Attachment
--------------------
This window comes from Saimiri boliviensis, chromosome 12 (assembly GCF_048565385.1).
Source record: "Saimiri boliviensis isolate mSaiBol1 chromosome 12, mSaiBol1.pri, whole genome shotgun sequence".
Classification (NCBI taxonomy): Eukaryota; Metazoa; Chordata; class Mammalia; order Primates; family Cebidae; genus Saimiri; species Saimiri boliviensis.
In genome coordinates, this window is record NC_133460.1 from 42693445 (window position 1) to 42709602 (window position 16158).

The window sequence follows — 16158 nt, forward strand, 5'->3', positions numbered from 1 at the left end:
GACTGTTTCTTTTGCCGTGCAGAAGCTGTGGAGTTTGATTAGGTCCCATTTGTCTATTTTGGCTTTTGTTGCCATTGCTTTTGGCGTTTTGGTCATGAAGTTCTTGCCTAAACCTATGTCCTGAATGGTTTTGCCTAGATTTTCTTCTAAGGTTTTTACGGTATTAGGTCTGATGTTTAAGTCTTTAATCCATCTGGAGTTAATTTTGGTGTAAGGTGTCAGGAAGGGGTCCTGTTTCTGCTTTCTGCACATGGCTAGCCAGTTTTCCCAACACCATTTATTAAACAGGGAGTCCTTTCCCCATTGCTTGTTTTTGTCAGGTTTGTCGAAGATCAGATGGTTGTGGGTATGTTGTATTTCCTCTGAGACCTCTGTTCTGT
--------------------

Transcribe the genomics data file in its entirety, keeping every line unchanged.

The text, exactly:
This window comes from Saimiri boliviensis, chromosome 12 (assembly GCF_048565385.1).
Source record: "Saimiri boliviensis isolate mSaiBol1 chromosome 12, mSaiBol1.pri, whole genome shotgun sequence".
Classification (NCBI taxonomy): Eukaryota; Metazoa; Chordata; class Mammalia; order Primates; family Cebidae; genus Saimiri; species Saimiri boliviensis.
In genome coordinates, this window is record NC_133460.1 from 42693445 (window position 1) to 42709602 (window position 16158).

The window sequence follows — 16158 nt, forward strand, 5'->3', positions numbered from 1 at the left end:
GACTGTTTCTTTTGCCGTGCAGAAGCTGTGGAGTTTGATTAGGTCCCATTTGTCTATTTTGGCTTTTGTTGCCATTGCTTTTGGCGTTTTGGTCATGAAGTTCTTGCCTAAACCTATGTCCTGAATGGTTTTGCCTAGATTTTCTTCTAAGGTTTTTACGGTATTAGGTCTGATGTTTAAGTCTTTAATCCATCTGGAGTTAATTTTGGTGTAAGGTGTCAGGAAGGGGTCCTGTTTCTGCTTTCTGCACATGGCTAGCCAGTTTTCCCAACACCATTTATTAAACAGGGAGTCCTTTCCCCATTGCTTGTTTTTGTCAGGTTTGTCGAAGATCAGATGGTTGTGGGTATGTTGTATTTCCTCTGAGACCTCTGTTCTGT